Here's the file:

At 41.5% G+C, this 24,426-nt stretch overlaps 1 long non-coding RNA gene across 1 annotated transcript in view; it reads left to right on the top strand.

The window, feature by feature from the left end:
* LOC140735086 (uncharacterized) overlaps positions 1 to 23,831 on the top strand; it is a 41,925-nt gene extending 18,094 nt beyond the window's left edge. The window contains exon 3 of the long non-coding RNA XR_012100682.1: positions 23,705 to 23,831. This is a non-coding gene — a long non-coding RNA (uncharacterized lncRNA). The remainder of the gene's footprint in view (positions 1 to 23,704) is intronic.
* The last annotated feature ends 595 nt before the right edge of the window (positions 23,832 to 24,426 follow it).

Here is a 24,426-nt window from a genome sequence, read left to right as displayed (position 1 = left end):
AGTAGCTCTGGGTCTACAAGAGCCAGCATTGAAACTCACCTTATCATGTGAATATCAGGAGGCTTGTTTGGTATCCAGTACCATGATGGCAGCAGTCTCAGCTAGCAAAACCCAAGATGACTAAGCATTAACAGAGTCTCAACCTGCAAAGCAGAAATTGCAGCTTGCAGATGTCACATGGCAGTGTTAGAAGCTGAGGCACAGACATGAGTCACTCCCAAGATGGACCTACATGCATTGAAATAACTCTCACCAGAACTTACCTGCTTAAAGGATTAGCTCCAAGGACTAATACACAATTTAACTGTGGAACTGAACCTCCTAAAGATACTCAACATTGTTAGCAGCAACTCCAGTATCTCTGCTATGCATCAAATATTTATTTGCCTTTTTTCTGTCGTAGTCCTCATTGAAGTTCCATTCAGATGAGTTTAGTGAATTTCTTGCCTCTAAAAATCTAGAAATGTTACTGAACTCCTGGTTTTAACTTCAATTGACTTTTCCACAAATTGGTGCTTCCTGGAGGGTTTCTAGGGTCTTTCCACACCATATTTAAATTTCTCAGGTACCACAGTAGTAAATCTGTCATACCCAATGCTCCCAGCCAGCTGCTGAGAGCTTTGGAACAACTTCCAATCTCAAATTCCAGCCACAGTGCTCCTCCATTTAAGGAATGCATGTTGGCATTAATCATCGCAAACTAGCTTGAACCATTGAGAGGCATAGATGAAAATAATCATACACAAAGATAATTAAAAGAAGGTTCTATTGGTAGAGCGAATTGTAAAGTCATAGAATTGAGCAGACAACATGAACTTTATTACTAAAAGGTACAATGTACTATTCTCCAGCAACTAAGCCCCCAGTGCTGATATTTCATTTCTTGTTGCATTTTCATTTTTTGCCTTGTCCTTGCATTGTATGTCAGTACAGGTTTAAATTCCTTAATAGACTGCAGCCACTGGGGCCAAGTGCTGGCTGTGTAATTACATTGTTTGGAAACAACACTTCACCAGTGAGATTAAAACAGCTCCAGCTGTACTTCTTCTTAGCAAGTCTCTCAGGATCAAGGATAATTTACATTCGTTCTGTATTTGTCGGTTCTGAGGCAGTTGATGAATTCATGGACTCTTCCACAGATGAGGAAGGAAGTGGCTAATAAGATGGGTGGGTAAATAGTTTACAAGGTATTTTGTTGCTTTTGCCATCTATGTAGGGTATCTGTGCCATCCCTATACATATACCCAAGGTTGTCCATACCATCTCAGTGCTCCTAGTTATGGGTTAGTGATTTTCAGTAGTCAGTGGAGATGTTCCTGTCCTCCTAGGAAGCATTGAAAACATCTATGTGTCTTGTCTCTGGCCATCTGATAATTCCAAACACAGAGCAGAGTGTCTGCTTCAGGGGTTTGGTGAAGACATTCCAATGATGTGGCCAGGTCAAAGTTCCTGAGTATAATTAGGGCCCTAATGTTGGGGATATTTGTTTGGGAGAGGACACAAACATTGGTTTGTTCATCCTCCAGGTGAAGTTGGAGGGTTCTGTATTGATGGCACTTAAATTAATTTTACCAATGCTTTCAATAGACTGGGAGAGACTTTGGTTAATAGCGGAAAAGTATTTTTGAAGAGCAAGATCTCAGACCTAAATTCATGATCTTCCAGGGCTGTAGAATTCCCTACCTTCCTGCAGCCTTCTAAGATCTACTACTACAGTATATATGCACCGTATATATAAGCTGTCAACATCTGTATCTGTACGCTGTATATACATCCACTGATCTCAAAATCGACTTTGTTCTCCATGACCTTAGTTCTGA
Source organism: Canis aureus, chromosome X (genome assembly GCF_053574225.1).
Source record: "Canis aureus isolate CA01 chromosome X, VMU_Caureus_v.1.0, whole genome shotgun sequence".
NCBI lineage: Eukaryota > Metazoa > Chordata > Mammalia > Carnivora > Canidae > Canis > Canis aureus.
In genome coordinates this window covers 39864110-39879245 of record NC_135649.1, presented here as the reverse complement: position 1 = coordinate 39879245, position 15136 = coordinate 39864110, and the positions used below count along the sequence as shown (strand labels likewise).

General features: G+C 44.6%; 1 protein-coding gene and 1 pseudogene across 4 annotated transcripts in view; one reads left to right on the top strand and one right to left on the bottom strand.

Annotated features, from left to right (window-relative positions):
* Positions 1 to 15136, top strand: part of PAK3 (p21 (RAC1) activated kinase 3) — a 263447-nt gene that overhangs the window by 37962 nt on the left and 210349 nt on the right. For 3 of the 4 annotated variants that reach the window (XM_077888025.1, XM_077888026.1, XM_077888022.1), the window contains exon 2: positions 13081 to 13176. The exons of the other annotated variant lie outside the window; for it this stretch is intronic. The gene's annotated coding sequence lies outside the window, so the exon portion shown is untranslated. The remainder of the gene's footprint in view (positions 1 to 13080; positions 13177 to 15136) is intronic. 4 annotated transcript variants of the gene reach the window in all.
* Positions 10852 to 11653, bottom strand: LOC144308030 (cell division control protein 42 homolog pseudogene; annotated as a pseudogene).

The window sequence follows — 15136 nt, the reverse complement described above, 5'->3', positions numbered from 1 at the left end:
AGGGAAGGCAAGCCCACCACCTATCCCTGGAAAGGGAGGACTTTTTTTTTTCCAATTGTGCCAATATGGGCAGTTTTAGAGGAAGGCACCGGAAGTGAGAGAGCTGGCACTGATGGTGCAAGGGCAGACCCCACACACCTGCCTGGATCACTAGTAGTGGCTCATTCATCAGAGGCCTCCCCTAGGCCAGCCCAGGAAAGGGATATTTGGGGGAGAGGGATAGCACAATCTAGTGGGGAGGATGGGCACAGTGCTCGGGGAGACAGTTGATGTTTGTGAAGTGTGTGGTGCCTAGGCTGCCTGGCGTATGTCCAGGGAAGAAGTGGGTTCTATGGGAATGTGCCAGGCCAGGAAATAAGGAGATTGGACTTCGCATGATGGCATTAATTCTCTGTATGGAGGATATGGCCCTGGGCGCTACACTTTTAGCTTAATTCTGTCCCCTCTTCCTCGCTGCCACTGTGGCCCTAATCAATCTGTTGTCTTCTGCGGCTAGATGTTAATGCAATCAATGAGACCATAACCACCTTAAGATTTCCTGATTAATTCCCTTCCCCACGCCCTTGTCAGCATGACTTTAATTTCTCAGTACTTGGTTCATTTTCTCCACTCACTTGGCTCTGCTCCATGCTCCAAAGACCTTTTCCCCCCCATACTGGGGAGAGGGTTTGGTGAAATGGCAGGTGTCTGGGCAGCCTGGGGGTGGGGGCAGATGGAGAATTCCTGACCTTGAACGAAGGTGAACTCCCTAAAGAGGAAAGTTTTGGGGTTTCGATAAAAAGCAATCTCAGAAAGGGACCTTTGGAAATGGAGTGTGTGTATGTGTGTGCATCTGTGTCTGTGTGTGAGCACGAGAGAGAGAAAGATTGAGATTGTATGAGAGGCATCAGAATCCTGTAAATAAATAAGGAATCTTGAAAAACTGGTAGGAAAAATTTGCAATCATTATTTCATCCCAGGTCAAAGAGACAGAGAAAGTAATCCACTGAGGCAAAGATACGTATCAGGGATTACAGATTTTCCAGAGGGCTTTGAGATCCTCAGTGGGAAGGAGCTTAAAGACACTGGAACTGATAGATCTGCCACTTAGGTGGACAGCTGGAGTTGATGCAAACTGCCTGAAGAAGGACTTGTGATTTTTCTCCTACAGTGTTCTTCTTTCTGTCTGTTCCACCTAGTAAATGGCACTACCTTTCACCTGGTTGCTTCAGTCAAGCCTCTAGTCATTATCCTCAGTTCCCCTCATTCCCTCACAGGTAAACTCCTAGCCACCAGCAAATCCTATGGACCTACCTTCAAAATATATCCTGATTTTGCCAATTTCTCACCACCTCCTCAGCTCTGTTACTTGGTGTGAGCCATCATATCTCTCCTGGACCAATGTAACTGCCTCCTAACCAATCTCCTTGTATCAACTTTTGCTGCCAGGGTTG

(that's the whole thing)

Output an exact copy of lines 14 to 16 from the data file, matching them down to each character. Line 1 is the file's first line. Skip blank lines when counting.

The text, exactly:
* Positions 10852 to 11653, bottom strand: LOC144308030 (cell division control protein 42 homolog pseudogene; annotated as a pseudogene).

The window sequence follows — 15136 nt, the reverse complement described above, 5'->3', positions numbered from 1 at the left end:
AGGGAAGGCAAGCCCACCACCTATCCCTGGAAAGGGAGGACTTTTTTTTTTCCAATTGTGCCAATATGGGCAGTTTTAGAGGAAGGCACCGGAAGTGAGAGAGCTGGCACTGATGGTGCAAGGGCAGACCCCACACACCTGCCTGGATCACTAGTAGTGGCTCATTCATCAGAGGCCTCCCCTAGGCCAGCCCAGGAAAGGGATATTTGGGGGAGAGGGATAGCACAATCTAGTGGGGAGGATGGGCACAGTGCTCGGGGAGACAGTTGATGTTTGTGAAGTGTGTGGTGCCTAGGCTGCCTGGCGTATGTCCAGGGAAGAAGTGGGTTCTATGGGAATGTGCCAGGCCAGGAAATAAGGAGATTGGACTTCGCATGATGGCATTAATTCTCTGTATGGAGGATATGGCCCTGGGCGCTACACTTTTAGCTTAATTCTGTCCCCTCTTCCTCGCTGCCACTGTGGCCCTAATCAATCTGTTGTCTTCTGCGGCTAGATGTTAATGCAATCAATGAGACCATAACCACCTTAAGATTTCCTGATTAATTCCCTTCCCCACGCCCTTGTCAGCATGACTTTAATTTCTCAGTACTTGGTTCATTTTCTCCACTCACTTGGCTCTGCTCCATGCTCCAAAGACCTTTTCCCCCCCATACTGGGGAGAGGGTTTGGTGAAATGGCAGGTGTCTGGGCAGCCTGGGGGTGGGGGCAGATGGAGAATTCCTGACCTTGAACGAAGGTGAACTCCCTAAAGAGGAAAGTTTTGGGGTTTCGATAAAAAGCAATCTCAGAAAGGGACCTTTGGAAATGGAGTGTGTGTATGTGTGTGCATCTGTGTCTGTGTGTGAGCACGAGAGAGAGAAAGATTGAGATTGTATGAGAGGCATCAGAATCCTGTAAATAAATAAGGAATCTTGAAAAACTGGTAGGAAAAATTTGCAATCATTATTTCATCCCAGGTCAAAGAGACAGAGAAAGTAATCCACTGAGGCAAAGATACGTATCAGGGATTACAGATTTTCCAGAGGGCTTTGAGATCCTCAGTGGGAAGGAGCTTAAAGACACTGGAACTGATAGATCTGCCACTTAGGTGGACAGCTGGAGTTGATGCAAACTGCCTGAAGAAGGACTTGTGATTTTTCTCCTACAGTGTTCTTCTTTCTGTCTGTTCCACCTAGTAAATGGCACTACCTTTCACCTGGTTGCTTCAGTCAAGCCTCTAGTCATTATCCTCAGTTCCCCTCATTCCCTCACAGGTAAACTCCTAGCCACCAGCAAATCCTATGGACCTACCTTCAAAATATATCCTGATTTTGCCAATTTCTCACCACCTCCTCAGCTCTGTTACTTGGTGTGAGCCATCATATCTCTCCTGGACCAATGTAACTGCCTCCTAACCAATCTCCTTGTATCAACTTTTGCTGCCAGGGTTG